Andy and Conor from The Pacifiers had a lengthy chat with Wyatt from Techno Westerns about ‘Attracting Elephants’, starting a label, eye injuries, and playing for rowdy Germans.
W: What led to the choice to make an EP this time around as opposed to a full album?
C: The honest answer is we initially had an LP ready to go, it was demoed and ready to go, and we were ready to start recording. It was all different material, so none of it was on this EP, then of course COVID happened, and it was about March, and we thought we wouldn’t be able to play live, but we could sort of at least record together, but we didn’t want to do a whole LP. So we were going to do sort of an unplugged thing and take some of the songs from Macroscopic and make that an EP. So we decided it would be good practice doing the home recording thing before doing a full LP. And then — Andy do you remember what happened?
A: I got work at the cottage.
C: Oh yeah! Andy got a job up north, so suddenly we couldn’t record. So the window passed for the Macroscopic thing, which was going to be called ‘Microscopic’ by the way. It was perfect, it was going to be so good. We were going to record that in the spring, but Andy was away all summer. Of course we still wanted to, but COVID continued to rage, and we thought ‘Okay, so we’re definitely not playing live, but we can do sort of a somewhat responsible recording setup still in the fall’. And then the label thing happened right? So yeah, we decided we needed something to release with the launch of the label, and I had some songs sitting around which I planned to use for another project that didn’t pan out, and they all had been written around the same time and they all sort of fit together. We decided ‘we aren’t going to do the ‘Microscopic’ thing, but we can practice or get the hang of the home recording process before we do a full LP down the road and then we also have something to release for the launch of the label’. Good luck transcribing this! Andy you better jump on some of these so we can get some shorter answers!
A: *Laughing* Yeah, I was just gonna say I think the EP for us was a good choice purely because we’re recording in a new way and this is something we’re doing completely independently so it’s much more manageable [keeping it] to a shorter track listing, and also it allowed us to hammer home the five songs we’re releasing and not have to worry about our recording schedule as much, so we had more time to play around with them. Plus it was more manageable and personally I think the EP is a nice little nugget we’re going to put out under the circumstances we’re in while also still being a nice representation of where we’re at.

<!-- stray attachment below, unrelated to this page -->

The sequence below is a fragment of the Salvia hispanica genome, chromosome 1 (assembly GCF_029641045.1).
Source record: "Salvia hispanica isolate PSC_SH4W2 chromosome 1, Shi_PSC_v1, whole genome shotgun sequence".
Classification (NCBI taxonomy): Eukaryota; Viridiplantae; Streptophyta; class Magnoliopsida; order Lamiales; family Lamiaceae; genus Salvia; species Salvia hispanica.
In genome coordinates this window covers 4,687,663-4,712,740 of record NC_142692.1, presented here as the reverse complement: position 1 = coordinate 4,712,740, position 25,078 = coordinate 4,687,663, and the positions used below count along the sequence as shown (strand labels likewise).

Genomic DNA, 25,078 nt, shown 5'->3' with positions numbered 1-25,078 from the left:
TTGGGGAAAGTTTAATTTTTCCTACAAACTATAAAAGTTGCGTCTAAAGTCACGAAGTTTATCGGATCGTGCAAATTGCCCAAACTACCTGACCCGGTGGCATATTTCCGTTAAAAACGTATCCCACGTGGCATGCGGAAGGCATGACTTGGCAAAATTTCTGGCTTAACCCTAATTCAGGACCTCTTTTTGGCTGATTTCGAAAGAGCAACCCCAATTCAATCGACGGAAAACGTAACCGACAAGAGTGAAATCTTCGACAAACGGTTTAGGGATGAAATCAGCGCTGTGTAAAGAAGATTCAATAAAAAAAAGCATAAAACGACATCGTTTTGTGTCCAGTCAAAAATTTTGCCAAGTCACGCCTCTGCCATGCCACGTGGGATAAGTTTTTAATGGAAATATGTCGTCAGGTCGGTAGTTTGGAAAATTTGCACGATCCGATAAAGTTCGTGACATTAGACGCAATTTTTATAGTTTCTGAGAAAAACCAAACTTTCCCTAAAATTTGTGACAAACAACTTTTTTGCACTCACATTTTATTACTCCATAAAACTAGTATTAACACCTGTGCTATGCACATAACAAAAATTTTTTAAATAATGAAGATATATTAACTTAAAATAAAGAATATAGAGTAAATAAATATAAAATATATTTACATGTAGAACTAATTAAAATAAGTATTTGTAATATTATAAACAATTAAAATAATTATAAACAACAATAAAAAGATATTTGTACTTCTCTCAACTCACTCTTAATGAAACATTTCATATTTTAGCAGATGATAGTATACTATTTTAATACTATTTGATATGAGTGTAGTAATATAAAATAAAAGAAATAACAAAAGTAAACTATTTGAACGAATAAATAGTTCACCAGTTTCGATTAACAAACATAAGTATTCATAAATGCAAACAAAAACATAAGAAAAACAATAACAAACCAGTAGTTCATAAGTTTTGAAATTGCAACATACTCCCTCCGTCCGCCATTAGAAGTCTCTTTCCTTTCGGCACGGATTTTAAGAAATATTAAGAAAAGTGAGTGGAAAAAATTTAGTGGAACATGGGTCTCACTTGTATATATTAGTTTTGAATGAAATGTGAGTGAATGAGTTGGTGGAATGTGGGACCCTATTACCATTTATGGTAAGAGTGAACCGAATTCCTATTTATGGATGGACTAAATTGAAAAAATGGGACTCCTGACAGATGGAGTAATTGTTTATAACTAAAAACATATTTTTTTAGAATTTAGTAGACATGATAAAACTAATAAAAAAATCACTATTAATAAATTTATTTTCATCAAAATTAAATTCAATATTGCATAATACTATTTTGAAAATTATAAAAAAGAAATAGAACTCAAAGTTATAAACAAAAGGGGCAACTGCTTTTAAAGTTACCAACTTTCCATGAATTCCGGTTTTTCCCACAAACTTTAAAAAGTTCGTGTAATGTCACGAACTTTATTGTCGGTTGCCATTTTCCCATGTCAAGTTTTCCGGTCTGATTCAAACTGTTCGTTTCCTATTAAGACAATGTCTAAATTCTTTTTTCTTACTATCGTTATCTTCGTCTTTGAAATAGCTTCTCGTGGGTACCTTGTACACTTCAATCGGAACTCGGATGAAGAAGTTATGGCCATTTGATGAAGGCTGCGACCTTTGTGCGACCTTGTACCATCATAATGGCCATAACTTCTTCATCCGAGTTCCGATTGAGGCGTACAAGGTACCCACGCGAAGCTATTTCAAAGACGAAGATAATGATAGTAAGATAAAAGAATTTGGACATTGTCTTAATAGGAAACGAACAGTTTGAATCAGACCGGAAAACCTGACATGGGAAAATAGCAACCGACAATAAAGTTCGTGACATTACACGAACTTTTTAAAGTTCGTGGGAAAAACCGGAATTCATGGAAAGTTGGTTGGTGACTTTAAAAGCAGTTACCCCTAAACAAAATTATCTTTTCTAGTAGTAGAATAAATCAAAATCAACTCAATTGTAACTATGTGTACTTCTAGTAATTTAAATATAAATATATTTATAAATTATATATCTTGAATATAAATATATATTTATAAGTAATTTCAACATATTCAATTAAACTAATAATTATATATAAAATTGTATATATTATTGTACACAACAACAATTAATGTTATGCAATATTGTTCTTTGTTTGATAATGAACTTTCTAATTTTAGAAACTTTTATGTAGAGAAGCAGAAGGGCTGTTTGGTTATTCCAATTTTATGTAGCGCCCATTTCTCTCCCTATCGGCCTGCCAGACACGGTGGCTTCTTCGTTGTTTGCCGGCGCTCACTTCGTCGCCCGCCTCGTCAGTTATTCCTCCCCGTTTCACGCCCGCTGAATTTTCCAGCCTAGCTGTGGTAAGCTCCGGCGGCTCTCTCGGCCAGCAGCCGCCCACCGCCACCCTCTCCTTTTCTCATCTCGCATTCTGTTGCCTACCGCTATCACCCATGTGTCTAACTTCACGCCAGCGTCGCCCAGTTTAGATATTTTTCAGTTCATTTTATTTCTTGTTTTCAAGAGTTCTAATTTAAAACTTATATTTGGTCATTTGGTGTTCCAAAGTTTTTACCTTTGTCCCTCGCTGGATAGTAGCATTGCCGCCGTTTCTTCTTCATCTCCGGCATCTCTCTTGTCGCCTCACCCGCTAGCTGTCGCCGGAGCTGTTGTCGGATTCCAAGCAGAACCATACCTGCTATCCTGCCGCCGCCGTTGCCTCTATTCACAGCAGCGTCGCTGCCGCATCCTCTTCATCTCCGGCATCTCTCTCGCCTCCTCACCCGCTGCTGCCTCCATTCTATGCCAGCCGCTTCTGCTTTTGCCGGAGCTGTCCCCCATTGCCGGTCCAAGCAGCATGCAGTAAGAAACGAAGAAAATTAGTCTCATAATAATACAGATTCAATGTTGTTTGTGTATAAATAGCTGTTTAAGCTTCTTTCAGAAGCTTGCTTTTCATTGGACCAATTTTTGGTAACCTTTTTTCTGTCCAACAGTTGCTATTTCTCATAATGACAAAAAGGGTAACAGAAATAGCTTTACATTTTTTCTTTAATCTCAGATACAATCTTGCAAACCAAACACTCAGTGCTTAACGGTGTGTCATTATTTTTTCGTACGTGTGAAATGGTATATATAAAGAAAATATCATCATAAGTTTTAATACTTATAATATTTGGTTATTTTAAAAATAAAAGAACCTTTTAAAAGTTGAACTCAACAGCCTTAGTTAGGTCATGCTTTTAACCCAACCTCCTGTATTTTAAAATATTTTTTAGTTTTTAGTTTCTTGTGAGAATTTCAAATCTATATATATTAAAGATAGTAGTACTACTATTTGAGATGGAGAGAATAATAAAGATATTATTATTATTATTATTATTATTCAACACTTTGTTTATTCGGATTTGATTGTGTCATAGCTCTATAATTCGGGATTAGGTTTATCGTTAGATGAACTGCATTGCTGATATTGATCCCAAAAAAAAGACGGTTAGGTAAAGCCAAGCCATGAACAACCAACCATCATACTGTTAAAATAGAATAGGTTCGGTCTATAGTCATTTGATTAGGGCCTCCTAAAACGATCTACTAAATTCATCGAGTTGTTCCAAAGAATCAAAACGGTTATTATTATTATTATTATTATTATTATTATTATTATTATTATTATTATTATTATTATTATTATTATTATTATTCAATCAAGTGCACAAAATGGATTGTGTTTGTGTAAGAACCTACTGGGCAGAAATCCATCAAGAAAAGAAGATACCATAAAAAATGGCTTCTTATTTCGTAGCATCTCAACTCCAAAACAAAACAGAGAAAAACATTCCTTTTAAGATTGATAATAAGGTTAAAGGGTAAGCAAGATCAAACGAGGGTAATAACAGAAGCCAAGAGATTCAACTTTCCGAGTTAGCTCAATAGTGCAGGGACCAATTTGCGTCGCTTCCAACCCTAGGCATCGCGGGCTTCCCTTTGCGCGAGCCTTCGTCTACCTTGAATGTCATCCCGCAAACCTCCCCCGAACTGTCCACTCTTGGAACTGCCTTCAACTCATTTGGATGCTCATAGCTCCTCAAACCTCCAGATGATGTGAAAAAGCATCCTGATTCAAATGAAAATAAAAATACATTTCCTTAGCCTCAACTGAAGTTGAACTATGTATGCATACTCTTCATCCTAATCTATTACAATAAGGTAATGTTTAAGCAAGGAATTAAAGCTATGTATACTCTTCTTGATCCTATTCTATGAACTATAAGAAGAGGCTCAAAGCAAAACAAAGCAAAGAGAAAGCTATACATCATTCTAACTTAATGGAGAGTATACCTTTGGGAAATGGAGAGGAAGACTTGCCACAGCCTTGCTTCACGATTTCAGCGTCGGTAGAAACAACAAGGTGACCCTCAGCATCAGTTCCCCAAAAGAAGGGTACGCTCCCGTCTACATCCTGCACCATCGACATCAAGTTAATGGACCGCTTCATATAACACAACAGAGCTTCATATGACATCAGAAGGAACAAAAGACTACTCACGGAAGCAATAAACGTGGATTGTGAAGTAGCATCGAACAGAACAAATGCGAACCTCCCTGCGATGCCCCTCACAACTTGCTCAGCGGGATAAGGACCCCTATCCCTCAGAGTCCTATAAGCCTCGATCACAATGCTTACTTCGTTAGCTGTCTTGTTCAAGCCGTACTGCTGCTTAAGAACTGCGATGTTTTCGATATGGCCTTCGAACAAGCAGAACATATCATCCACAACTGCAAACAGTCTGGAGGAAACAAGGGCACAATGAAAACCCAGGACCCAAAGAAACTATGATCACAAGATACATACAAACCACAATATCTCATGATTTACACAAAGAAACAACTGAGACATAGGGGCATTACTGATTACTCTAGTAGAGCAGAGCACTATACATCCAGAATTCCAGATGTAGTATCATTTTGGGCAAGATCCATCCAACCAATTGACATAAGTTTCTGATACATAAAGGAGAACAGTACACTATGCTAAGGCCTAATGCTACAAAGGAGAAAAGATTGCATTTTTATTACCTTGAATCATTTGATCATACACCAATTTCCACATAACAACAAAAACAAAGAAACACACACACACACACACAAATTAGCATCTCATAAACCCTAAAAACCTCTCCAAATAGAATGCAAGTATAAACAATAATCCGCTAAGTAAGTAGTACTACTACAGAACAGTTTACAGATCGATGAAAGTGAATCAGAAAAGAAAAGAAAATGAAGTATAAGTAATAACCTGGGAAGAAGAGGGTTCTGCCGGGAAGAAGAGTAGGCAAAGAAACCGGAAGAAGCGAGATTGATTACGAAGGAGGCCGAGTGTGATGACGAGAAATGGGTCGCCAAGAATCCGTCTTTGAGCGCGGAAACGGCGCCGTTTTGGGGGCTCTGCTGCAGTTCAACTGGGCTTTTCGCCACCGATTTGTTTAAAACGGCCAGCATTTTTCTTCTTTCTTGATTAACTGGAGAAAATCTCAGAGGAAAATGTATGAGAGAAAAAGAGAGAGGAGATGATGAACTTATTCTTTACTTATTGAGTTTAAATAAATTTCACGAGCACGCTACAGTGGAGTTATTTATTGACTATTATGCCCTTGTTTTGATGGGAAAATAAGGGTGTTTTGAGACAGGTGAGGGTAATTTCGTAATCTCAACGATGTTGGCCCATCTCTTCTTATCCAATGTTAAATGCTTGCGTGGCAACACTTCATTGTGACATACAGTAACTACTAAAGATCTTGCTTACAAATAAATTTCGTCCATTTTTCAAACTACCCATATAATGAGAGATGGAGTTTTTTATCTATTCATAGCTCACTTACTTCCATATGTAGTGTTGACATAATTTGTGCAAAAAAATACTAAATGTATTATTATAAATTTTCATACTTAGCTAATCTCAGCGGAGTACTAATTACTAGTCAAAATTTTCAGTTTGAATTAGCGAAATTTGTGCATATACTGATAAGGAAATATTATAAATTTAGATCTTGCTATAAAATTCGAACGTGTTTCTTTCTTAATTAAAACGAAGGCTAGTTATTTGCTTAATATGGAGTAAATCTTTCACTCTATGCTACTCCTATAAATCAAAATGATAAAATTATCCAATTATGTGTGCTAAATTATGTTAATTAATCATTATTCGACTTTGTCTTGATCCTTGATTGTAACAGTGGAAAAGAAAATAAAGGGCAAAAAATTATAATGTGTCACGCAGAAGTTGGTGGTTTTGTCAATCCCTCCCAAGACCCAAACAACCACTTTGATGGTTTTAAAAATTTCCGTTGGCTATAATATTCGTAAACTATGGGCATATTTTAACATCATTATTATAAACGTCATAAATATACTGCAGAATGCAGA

W: So then do you feel like the EP is in a way a testing ground for what’s to come? Or do you think it’s going to be sort of a 180 in terms of what’s to come?
C: Well from a practical standpoint, it’s completely a testing ground for the recording process. That was part of the whole reason for doing it, it was about troubleshooting. We had done our first record what feels like a million years ago, and it was recorded in the same room, but you wouldn’t know it to listen to them, I don’t think, because none of us had any idea what we were doing. We bought some cheap microphones, and we had only been a band for like 18 months or something like that, and we were like ‘Oh let’s just make an album, because that’s what you do’, or whatever. I had written some songs, Andy had written some songs, Omar had written a song, and we were like ‘Oh, well we have ten songs, so obviously we should make an album now’. Anyway, it sounded a LOT like garbage. We just googled stuff. We had no idea what we were doing in terms of recording. So, since then I’ve gone to school for that, and so we know a little bit more about what we are doing. But we had to totally rethink our home recording process.
A: So you could say that the last three years of Conor’s life have been building up to this record, this recording process.
C: Don’t say that. Do not say that. A: That’s your quote right there!
C: *Laughing* So yeah we had to totally rethink our home recording process, and I give Andy a lot of credit, he’s a great engineer, he just has that skill. I think it’s kind of rare, I haven’t met many people who are naturally so good at that. Duncan too! I give him a lot of credit for being the drum tech as well as being the drummer. Because as you know, drums are just finicky. And to have people who know what they’re doing — because I was just learning on the job, I’m STILL learning on the job. So yeah, in that sense it was totally troubleshooting and learning in preparation for the LP. But sound-wise it’s sort of in the direction of where we’re going, I think. But it couldn’t be mistaken for what we’re doing on [the next] one.
W: So then what’s the deal with ‘Torontophobia’ as far as where it sits? Is there going to be another version of that in the future, or is it a one-off for the time being?
C: *Laughing* I forgot about that! Uh, yeah.
A: I think we’re leaving that alone for the time being. It was a very interesting one because it was very indicative of the time. But I think we might look to revisit it. Because it was also very produced, you know what I mean?